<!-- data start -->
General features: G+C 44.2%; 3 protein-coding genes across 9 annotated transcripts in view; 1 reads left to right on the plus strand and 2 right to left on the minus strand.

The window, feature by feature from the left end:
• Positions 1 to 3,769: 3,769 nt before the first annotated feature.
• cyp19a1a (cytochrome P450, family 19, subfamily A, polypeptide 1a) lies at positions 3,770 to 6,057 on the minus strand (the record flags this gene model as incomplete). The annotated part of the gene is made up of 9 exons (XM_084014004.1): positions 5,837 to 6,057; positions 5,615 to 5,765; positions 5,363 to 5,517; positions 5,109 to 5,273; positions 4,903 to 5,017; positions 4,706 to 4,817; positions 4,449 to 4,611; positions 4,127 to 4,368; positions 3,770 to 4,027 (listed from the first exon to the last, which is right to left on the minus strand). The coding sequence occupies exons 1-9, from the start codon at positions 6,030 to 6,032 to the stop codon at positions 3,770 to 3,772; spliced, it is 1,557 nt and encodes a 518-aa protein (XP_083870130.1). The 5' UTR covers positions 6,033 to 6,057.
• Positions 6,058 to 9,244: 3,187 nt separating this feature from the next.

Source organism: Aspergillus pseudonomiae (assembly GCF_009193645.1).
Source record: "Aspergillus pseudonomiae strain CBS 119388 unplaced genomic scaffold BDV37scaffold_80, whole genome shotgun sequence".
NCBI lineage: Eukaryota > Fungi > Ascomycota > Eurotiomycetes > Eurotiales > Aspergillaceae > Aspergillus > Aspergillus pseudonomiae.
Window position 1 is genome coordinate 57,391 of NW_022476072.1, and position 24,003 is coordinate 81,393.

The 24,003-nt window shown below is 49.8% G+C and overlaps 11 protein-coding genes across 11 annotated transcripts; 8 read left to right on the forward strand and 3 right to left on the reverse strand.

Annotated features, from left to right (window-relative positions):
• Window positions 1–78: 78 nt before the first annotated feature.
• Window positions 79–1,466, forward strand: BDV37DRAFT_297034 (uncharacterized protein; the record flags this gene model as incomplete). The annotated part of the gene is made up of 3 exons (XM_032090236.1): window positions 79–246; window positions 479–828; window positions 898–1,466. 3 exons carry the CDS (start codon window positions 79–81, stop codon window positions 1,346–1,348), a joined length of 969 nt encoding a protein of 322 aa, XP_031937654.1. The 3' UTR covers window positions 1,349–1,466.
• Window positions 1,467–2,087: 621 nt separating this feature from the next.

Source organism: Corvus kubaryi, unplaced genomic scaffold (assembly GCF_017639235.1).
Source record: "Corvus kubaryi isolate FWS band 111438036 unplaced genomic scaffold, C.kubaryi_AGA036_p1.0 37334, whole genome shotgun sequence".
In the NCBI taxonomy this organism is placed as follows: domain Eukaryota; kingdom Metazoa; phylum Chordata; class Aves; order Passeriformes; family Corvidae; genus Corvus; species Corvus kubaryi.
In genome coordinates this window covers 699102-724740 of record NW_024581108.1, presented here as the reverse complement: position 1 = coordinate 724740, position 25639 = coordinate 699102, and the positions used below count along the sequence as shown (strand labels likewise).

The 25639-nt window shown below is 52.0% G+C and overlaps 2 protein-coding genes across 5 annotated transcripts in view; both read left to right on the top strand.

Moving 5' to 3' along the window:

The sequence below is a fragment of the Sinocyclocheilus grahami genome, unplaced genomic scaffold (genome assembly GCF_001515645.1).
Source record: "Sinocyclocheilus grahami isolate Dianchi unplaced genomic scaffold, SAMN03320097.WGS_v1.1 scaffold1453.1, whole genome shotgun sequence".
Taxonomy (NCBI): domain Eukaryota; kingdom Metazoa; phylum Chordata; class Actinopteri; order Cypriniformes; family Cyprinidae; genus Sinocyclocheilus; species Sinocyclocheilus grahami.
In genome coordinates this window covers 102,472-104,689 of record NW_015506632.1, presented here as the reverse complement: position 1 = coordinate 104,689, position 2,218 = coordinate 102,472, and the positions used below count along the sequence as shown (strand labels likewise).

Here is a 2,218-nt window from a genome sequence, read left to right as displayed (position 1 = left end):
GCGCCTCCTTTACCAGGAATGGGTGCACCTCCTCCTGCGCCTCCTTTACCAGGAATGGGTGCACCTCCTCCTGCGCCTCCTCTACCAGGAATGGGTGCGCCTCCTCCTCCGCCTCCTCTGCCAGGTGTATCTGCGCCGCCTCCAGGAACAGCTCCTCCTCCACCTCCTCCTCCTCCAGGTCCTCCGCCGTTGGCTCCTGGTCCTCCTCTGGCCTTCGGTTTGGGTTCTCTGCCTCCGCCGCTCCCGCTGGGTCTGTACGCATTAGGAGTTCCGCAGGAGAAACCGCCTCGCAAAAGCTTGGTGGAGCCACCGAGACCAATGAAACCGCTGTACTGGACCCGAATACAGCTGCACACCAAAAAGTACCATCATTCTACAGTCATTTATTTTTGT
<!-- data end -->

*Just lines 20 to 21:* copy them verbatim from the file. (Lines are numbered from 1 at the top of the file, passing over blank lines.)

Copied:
Moving 5' to 3' along the window:

The sequence below is a fragment of the Sinocyclocheilus grahami genome, unplaced genomic scaffold (genome assembly GCF_001515645.1).